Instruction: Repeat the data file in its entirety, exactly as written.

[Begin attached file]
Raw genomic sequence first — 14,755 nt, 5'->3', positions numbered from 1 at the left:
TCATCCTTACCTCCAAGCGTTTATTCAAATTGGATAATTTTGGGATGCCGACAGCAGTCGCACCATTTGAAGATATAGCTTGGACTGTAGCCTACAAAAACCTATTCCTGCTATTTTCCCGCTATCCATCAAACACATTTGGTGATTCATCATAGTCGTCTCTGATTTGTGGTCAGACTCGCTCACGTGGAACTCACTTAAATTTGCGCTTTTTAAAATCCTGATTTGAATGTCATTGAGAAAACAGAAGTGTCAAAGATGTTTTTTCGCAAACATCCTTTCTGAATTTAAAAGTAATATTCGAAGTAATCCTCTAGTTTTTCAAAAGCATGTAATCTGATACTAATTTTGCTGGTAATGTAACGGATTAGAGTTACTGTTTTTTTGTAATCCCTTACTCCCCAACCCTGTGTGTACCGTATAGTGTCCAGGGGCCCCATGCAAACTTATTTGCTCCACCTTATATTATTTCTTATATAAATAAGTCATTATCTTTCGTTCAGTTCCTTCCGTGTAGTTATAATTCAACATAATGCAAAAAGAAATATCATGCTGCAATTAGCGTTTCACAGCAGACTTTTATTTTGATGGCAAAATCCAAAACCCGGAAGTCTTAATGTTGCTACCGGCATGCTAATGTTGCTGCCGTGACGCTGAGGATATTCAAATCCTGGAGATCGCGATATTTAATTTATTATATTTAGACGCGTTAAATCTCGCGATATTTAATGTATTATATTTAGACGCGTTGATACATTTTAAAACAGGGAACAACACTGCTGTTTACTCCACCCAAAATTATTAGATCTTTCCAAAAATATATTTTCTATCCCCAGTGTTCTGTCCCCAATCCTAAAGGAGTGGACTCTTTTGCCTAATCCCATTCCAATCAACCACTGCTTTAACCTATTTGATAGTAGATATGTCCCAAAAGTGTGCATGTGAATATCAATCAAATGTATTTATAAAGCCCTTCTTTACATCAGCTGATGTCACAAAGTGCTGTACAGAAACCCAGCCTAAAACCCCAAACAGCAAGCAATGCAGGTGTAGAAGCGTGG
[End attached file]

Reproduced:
Raw genomic sequence first — 14,755 nt, 5'->3', positions numbered from 1 at the left:
TCATCCTTACCTCCAAGCGTTTATTCAAATTGGATAATTTTGGGATGCCGACAGCAGTCGCACCATTTGAAGATATAGCTTGGACTGTAGCCTACAAAAACCTATTCCTGCTATTTTCCCGCTATCCATCAAACACATTTGGTGATTCATCATAGTCGTCTCTGATTTGTGGTCAGACTCGCTCACGTGGAACTCACTTAAATTTGCGCTTTTTAAAATCCTGATTTGAATGTCATTGAGAAAACAGAAGTGTCAAAGATGTTTTTTCGCAAACATCCTTTCTGAATTTAAAAGTAATATTCGAAGTAATCCTCTAGTTTTTCAAAAGCATGTAATCTGATACTAATTTTGCTGGTAATGTAACGGATTAGAGTTACTGTTTTTTTGTAATCCCTTACTCCCCAACCCTGTGTGTACCGTATAGTGTCCAGGGGCCCCATGCAAACTTATTTGCTCCACCTTATATTATTTCTTATATAAATAAGTCATTATCTTTCGTTCAGTTCCTTCCGTGTAGTTATAATTCAACATAATGCAAAAAGAAATATCATGCTGCAATTAGCGTTTCACAGCAGACTTTTATTTTGATGGCAAAATCCAAAACCCGGAAGTCTTAATGTTGCTACCGGCATGCTAATGTTGCTGCCGTGACGCTGAGGATATTCAAATCCTGGAGATCGCGATATTTAATTTATTATATTTAGACGCGTTAAATCTCGCGATATTTAATGTATTATATTTAGACGCGTTGATACATTTTAAAACAGGGAACAACACTGCTGTTTACTCCACCCAAAATTATTAGATCTTTCCAAAAATATATTTTCTATCCCCAGTGTTCTGTCCCCAATCCTAAAGGAGTGGACTCTTTTGCCTAATCCCATTCCAATCAACCACTGCTTTAACCTATTTGATAGTAGATATGTCCCAAAAGTGTGCATGTGAATATCAATCAAATGTATTTATAAAGCCCTTCTTTACATCAGCTGATGTCACAAAGTGCTGTACAGAAACCCAGCCTAAAACCCCAAACAGCAAGCAATGCAGGTGTAGAAGCGTGG